On Our Radar features HEQCO staff and guest bloggers offering their unique perspectives on trends, new ideas, and hot-button issues in higher education. The opinions are those of the authors.
With March bringing us both International Women’s Day and National Engineering month, the temptation to reflect on the state of women in engineering is practically and shamelessly obvious. Living in a nation that embraces the notion of mass education, women have responded by outpacing men in overall PSE enrolments but not across all fields of study. In 2011, women on average comprised 18% of undergraduate engineering enrolments in Canada, a figure that has mostly flat-lined and appears to resist recitation from the ‘high’ of about 20% a few years back.
Why the disproportionate disinterest among women to pursue engineering? What can we (government, institutions, parents, industry associations, Mattel) do about it? Have we done enough, and if so has the infamous glass ceiling been shattered? Can women freely step through towards their fields of choice?
The problem with invisible barriers is that they are (sort of) like laser beams (think Catherine Zeta Jones in Entrapment): you only know you’ve come across one once you’ve tripped it, unexpectedly sounding the alarm and freezing you in place. Outside of Hollywood, our best versions of laser beam visualizer spray (this stuff actually exists) are those initiatives and studies that continue to investigate the possibility of gender barriers and their solutions. In addition to National Engineering Month, other noteworthy initiatives include Women in Scholarship, Engineering, Science and Technology; Discover Engineering; the Canadian Association for Girls in Science; Engineering Access Program; Native Access to Engineering; Go Tech Girl; and Hydro One’s Women in Engineering University Partnership. Simply shrugging off the stagnating participation rate opens the possibility that barriers and beams go unchecked until tripped.
Other traditionally male-dominated work settings have slightly shifted in their gender imbalance. A short while ago in Census years, the fields of law and medicine were primarily male terrain. From 1986 to 2006, the proportion of female lawyers and physicians increased by approximately 17% and 14% respectively; the increase for engineering occupations was about 6%. (For a chicken-or-egg brain teaser consider that “Surgeon Barbie” launched in 1973 whereas “Computer Engineer Barbie” launched only in 2010.) Are women simply opting out of a career that reportedly offers some of the best paying jobs?
Keeping in mind that women make up a diverse group, past research suggests a few potential reasons that may influence whether or not women pursue a career in engineering or technology:
- lack of role models (Marissa Mayer can only do so much);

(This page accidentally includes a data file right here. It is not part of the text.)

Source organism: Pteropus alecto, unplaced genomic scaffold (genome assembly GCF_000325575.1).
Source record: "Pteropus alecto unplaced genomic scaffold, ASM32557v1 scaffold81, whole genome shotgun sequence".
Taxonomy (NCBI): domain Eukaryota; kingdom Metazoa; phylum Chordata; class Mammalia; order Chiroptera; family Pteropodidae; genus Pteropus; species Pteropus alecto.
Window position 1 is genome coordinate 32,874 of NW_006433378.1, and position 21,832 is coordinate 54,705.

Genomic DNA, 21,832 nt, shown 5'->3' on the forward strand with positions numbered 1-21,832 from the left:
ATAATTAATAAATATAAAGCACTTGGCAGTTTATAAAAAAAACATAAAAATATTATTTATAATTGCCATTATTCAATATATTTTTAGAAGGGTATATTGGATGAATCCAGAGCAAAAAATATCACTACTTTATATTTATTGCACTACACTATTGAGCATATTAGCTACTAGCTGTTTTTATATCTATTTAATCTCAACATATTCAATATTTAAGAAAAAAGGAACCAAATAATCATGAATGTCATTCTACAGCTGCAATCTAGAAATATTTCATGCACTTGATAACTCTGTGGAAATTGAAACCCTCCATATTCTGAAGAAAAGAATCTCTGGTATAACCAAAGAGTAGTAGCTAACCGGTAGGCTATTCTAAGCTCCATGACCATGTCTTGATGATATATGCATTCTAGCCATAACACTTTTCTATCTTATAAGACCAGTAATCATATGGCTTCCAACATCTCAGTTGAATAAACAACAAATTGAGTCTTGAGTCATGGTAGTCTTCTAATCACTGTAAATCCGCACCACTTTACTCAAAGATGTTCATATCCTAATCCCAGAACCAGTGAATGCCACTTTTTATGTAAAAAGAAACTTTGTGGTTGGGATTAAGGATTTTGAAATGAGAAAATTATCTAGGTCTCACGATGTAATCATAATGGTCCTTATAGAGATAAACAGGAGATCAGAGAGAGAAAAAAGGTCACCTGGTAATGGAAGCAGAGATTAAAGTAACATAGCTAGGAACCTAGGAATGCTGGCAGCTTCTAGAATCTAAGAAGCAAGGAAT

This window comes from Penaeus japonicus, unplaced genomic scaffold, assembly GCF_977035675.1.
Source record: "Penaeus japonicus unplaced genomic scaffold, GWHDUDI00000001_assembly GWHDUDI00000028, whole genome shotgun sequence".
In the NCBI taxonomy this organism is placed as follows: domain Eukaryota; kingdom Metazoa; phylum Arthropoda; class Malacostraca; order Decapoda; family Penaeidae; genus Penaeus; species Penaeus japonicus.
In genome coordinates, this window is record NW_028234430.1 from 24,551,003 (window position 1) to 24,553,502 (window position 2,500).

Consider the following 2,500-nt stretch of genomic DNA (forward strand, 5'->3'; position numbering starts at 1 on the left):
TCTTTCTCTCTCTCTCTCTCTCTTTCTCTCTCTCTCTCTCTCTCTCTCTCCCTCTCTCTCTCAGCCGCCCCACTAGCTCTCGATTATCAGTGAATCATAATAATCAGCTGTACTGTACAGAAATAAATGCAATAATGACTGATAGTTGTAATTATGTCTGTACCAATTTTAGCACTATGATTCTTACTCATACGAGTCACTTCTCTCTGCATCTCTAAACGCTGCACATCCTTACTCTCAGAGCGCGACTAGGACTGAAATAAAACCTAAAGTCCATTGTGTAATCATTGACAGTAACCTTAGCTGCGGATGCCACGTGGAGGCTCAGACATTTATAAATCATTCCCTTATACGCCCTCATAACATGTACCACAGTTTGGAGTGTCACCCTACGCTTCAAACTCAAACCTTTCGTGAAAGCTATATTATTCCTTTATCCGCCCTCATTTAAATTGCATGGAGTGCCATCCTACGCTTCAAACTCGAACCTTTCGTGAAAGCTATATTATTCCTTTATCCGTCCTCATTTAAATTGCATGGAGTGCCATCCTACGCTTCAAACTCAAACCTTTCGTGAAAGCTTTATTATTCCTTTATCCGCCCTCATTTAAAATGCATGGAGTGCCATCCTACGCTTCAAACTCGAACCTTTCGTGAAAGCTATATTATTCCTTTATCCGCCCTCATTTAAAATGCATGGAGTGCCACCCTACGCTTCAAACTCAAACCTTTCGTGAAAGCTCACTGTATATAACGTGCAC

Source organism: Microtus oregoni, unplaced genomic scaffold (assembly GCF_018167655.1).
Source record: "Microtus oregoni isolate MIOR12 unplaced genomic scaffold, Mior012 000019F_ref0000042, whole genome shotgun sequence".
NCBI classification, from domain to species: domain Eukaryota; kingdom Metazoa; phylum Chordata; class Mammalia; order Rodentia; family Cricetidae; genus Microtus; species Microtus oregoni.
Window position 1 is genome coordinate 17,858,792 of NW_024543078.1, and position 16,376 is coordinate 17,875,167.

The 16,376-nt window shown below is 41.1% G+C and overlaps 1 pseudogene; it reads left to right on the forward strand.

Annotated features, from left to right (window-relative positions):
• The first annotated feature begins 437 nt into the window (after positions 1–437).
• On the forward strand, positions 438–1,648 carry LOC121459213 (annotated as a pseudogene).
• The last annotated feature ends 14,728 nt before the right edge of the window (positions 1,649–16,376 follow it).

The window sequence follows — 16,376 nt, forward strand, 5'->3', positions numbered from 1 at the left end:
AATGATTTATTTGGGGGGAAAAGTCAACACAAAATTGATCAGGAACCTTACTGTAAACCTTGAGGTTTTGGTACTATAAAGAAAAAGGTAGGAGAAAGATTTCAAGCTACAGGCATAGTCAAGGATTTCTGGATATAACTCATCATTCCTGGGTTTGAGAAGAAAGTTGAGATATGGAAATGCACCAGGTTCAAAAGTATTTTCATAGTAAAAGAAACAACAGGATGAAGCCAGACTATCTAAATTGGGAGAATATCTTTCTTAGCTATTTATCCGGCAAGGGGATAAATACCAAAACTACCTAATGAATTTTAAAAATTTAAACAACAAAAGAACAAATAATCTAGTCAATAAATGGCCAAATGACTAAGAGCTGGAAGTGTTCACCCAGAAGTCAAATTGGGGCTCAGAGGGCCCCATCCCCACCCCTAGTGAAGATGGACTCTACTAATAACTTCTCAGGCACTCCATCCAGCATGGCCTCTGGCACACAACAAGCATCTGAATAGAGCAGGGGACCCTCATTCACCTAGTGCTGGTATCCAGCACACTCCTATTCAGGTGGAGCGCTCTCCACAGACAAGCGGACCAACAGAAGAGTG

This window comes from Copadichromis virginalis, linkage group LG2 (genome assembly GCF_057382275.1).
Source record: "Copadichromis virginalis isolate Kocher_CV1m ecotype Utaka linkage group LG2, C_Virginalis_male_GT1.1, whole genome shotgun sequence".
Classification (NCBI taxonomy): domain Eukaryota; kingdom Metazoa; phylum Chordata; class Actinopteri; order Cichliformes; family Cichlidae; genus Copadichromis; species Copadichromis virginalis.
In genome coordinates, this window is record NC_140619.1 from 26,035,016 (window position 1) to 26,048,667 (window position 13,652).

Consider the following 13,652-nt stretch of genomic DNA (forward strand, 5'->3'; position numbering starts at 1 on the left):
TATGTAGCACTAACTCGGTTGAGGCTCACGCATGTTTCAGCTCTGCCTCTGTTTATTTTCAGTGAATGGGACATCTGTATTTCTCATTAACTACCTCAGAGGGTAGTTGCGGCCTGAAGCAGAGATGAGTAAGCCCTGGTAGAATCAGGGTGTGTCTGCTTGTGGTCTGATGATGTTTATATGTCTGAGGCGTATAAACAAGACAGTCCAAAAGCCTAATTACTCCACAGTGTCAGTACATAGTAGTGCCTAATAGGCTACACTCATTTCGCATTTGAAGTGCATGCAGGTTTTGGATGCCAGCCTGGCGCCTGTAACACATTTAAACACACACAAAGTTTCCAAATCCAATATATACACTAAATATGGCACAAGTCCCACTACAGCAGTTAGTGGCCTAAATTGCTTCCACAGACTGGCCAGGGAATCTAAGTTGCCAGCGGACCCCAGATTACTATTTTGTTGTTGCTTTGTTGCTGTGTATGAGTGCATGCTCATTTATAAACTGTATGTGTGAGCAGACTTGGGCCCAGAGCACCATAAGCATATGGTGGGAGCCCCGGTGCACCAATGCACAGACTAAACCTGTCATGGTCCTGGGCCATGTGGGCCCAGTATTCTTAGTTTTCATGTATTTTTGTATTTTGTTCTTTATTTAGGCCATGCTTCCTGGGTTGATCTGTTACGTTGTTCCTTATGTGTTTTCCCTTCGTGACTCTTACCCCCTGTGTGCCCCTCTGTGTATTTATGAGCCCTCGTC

- lack of knowledge (there will likely not be an engineering spinoff to the television show ER and while National Engineering Month is “Canada’s biggest celebration of engineering” less than 10% of females in traditional high school settings were aware of the initiative, according to one study);
- negative perceptions of engineering (it involves mostly calculators, cubicles and hard hats);
- the alienating and consequently self-perpetuating male-to-female ratio (some young women report not wanting to be in a workplace full of men);
- gender bias in the curriculum (why can’t toolboxes be pink and does it really matter?);
- parental support (never mind additional research suggesting that parents of female engineers tend to be more educated than the parents of male engineers);
- and the perception that engineering doesn’t help people or make a difference (even though there has been a positioning shift toward engineering as touching lives in a variety of important ways).
But what are women and men actually saying about engineering as a career choice? A 2010 Survey of Working Conditions for Engineers provides a follow-up to the 1994 survey and reveals that the majority of women and men are quite satisfied with engineering as a profession. The survey found slight improvements in workplace conditions for women although challenges such as opportunities for assignments, promotion and perceived consequences for leaves of absence persist. Of course, engineering is not alone. When it comes to earnings – the male-female wage gap persists across the board. Even though there are more women now in high-wage occupations it is in the upper wage brackets where the gap looms largest. So perhaps we are getting better at navigating those invisible beams and barriers but they are still all around us.
Sonya Tomas, Research Analyst